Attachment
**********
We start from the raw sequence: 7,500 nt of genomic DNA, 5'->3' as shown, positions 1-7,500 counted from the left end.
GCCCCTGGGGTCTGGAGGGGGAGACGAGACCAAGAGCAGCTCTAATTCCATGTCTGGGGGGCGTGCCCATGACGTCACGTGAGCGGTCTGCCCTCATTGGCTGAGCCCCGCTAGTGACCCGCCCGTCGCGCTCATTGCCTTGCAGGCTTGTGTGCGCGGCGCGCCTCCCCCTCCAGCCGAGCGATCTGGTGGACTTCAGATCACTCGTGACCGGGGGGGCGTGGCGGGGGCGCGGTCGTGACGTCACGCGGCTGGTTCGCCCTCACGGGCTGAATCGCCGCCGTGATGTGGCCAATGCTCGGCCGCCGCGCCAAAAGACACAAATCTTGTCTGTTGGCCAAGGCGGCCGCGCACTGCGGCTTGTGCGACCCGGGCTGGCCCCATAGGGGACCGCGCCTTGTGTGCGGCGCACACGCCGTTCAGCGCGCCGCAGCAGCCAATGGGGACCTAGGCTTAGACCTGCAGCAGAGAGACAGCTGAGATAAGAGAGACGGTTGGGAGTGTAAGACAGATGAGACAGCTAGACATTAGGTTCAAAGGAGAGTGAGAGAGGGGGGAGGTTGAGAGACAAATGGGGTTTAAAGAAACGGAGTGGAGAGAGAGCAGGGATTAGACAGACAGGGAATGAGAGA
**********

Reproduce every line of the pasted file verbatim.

We start from the raw sequence: 7,500 nt of genomic DNA, 5'->3' as shown, positions 1-7,500 counted from the left end.
GCCCCTGGGGTCTGGAGGGGGAGACGAGACCAAGAGCAGCTCTAATTCCATGTCTGGGGGGCGTGCCCATGACGTCACGTGAGCGGTCTGCCCTCATTGGCTGAGCCCCGCTAGTGACCCGCCCGTCGCGCTCATTGCCTTGCAGGCTTGTGTGCGCGGCGCGCCTCCCCCTCCAGCCGAGCGATCTGGTGGACTTCAGATCACTCGTGACCGGGGGGGCGTGGCGGGGGCGCGGTCGTGACGTCACGCGGCTGGTTCGCCCTCACGGGCTGAATCGCCGCCGTGATGTGGCCAATGCTCGGCCGCCGCGCCAAAAGACACAAATCTTGTCTGTTGGCCAAGGCGGCCGCGCACTGCGGCTTGTGCGACCCGGGCTGGCCCCATAGGGGACCGCGCCTTGTGTGCGGCGCACACGCCGTTCAGCGCGCCGCAGCAGCCAATGGGGACCTAGGCTTAGACCTGCAGCAGAGAGACAGCTGAGATAAGAGAGACGGTTGGGAGTGTAAGACAGATGAGACAGCTAGACATTAGGTTCAAAGGAGAGTGAGAGAGGGGGGAGGTTGAGAGACAAATGGGGTTTAAAGAAACGGAGTGGAGAGAGAGCAGGGATTAGACAGACAGGGAATGAGAGA